“Normal” grief? Yes, grief is normal. And we are all bound to deal with grief in our lives.
Whether you are in the grieving process, or helping a friend or loved one cope with grief, here is a bit of information that may be beneficial.
What is Normal Grief?
Grief is the “normal,” natural human response to tragedy, trauma, or pain. Normal grief is simply a way to separate the typical process of grieving from other types of grief.
When we hear “grief,” most people think of sorrow and mourning over a death. But someone dying isn’t the only way we experience grief.
You may be going through the loss of a job, a divorce, a physical ailment, a disappointment in life. All of these (any many others) can cause grief to some extent. Still, a loved one dying is probably the deepest grief you will ever have to suffer and work through.
What is the Typical Grieving Process?
There are five widely recognized stages to the grieving process.
The process (stages) may not manifest in this order. For instance, you may feel depression before you feel anything else. You will want to keep in mind that just because you have gone through the phase once, it doesn’t mean you won’t visit it again.
Some people go through all five stages, others don’t experience one or more of those stages, and still others feel an even wider range of strong emotions. Professionals note that there can be as many as twelve stages, repetitions of two or three stages, or some other combination.
What’s the Difference Between Normal Grief and Complicated Grief?
The “normal” grief that people feel upon the loss of something or someone will start to abate after a few weeks or months. You will have tears and hurt. Perhaps anger and depression may also result, but you will work your way through this stage of life.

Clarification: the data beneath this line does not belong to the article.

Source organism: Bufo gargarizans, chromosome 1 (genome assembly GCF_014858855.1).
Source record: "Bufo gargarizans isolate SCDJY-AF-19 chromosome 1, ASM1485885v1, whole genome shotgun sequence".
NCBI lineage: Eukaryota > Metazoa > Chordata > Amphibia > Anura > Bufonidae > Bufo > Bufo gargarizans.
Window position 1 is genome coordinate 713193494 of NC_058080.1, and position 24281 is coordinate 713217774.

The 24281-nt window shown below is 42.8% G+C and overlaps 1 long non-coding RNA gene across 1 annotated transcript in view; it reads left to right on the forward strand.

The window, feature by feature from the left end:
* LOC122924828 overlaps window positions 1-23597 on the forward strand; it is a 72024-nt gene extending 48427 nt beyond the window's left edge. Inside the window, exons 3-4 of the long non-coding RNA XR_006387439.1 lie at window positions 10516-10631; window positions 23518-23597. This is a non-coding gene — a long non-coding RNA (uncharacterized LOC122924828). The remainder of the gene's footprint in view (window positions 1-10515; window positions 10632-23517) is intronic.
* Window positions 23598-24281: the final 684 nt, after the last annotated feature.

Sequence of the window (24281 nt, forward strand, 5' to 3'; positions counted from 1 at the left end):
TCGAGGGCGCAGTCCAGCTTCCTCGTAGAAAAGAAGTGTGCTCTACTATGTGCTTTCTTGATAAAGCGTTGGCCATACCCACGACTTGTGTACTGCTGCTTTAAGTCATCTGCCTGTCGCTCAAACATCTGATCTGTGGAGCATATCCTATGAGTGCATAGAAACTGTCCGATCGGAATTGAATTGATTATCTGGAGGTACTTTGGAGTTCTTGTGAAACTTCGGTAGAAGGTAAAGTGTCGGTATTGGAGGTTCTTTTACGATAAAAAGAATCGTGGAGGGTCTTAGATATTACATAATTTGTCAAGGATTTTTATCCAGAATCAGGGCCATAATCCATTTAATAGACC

Complicated grief is deeper and more profound than normal grief. If you are feeling this sort of grief, it could lead to angry outbursts, deep depression, even suicidal thoughts or a complete disengagement from life.
It is extremely important to know where you are in the grieving process so that you may take the proper precautions if you are suffering from complicated grief.
What’s the Difference Between Normal Grief and Depression?
Working through normal grief may leave you feeling depressed. That is a natural feeling.
Are you feeling grief, depression or both? Read on to find out the similarities and differences.
Similarities between grief and depression:
- Acute heartache
- Weight loss for no apparent reason (You are not trying to lose weight.)
- Body aches
- Appetite Loss
Differences (usually felt with depression, but not typically with grief):
- Suicidal thoughts and reflections
- Feelings of worthlessness
- Inability to experience any joy
- Incapable of performing your day to day activities (showering, getting kids off to school, making meals, and more)
- Feelings of sadness and guilt not related to the loss of your loved one
10 Things You Should Know About Normal Grief
Read on to familiarize yourself with a few things you should know about coping and overcoming your grief.
1. Grieving is normal.
You are not alone in this experience. There are many grief support groups out there. These support groups are a safe place to share what is going on in your life.
You may want to take advantage of a local church or synagogue that is sponsoring a group. Hit up Google for some local help, whether it is a grief counselor, licensed therapist, or support group.
2. You can liken grief to a job.
Grief is hard work and, as you know, hard work pays off. You can work through your grief and come out strong and positive!
3. You will not grieve the same as someone else.